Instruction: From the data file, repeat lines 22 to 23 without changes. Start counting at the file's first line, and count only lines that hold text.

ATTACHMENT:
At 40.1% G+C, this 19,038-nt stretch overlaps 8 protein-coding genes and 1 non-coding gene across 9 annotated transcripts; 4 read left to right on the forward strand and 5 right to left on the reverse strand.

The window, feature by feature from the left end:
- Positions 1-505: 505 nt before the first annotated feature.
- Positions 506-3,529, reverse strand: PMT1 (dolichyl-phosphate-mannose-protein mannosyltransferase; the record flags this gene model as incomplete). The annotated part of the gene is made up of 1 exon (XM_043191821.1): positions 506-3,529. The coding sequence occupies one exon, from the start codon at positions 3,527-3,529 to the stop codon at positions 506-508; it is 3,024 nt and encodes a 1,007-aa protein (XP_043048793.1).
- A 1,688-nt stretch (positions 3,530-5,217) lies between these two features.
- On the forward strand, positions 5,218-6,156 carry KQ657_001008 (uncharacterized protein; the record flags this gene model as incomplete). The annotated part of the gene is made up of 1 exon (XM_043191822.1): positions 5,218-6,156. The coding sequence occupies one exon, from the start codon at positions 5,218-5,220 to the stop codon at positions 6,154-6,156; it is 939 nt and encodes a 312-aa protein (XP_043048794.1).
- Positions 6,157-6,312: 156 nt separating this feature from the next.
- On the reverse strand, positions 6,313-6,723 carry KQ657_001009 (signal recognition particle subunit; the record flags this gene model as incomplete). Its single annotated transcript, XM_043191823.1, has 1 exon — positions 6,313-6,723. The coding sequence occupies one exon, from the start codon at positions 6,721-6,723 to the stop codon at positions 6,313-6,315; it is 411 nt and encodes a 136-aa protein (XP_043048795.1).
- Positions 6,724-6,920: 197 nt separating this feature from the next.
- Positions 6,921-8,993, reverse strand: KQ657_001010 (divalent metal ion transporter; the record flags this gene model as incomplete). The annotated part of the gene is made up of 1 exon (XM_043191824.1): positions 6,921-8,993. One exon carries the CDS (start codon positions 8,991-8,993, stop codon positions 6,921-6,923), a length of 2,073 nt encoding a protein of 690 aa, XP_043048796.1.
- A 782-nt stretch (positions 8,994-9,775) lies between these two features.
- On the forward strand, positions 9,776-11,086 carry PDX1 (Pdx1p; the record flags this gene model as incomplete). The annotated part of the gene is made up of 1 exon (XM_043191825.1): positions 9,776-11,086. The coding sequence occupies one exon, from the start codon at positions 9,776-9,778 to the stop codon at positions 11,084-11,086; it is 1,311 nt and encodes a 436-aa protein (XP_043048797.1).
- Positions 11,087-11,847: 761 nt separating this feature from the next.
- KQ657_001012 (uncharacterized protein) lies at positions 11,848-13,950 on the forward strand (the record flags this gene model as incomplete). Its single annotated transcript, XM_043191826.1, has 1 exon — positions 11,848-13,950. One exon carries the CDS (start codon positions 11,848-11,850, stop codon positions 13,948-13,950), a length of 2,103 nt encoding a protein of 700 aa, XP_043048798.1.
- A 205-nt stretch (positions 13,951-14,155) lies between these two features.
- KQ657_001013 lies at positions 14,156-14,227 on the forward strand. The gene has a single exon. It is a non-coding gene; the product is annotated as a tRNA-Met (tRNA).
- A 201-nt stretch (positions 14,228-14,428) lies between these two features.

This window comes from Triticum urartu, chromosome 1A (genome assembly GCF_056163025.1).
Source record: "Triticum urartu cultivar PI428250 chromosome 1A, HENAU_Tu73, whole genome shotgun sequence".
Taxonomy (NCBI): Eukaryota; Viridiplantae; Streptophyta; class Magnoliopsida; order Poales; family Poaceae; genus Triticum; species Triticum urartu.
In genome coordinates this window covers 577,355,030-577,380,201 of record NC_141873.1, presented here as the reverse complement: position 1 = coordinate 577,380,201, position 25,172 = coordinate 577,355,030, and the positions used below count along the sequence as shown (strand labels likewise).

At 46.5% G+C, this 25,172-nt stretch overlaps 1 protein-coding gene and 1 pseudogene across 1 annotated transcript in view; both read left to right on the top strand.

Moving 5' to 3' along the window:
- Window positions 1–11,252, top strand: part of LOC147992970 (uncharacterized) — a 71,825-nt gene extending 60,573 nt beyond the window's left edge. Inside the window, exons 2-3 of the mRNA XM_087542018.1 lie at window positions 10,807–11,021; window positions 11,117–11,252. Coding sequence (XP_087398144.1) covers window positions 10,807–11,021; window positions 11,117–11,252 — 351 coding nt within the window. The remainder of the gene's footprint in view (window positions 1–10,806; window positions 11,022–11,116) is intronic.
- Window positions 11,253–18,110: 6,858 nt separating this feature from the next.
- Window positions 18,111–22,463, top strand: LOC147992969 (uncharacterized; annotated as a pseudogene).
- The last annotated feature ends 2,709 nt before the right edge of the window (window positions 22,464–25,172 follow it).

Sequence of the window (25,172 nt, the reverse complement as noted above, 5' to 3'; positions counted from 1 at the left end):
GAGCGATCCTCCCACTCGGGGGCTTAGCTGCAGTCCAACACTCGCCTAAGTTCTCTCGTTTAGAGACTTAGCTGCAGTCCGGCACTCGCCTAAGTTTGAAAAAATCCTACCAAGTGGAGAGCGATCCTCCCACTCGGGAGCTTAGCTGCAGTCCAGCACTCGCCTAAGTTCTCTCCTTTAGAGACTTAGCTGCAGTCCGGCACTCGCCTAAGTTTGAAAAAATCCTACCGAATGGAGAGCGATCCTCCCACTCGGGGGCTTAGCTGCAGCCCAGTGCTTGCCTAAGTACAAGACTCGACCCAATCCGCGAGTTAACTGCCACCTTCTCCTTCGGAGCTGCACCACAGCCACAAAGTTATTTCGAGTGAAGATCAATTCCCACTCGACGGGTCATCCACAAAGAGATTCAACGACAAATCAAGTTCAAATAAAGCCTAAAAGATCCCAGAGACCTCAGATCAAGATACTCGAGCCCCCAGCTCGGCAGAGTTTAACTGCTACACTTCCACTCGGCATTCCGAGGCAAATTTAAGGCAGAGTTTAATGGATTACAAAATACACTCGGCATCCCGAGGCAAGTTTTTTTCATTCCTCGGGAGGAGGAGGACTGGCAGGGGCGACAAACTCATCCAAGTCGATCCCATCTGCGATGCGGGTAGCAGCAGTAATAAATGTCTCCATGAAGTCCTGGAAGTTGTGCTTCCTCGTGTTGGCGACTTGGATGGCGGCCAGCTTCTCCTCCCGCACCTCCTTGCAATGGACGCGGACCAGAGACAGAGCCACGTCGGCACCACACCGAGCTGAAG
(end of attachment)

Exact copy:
At 46.5% G+C, this 25,172-nt stretch overlaps 1 protein-coding gene and 1 pseudogene across 1 annotated transcript in view; both read left to right on the top strand.

Moving 5' to 3' along the window: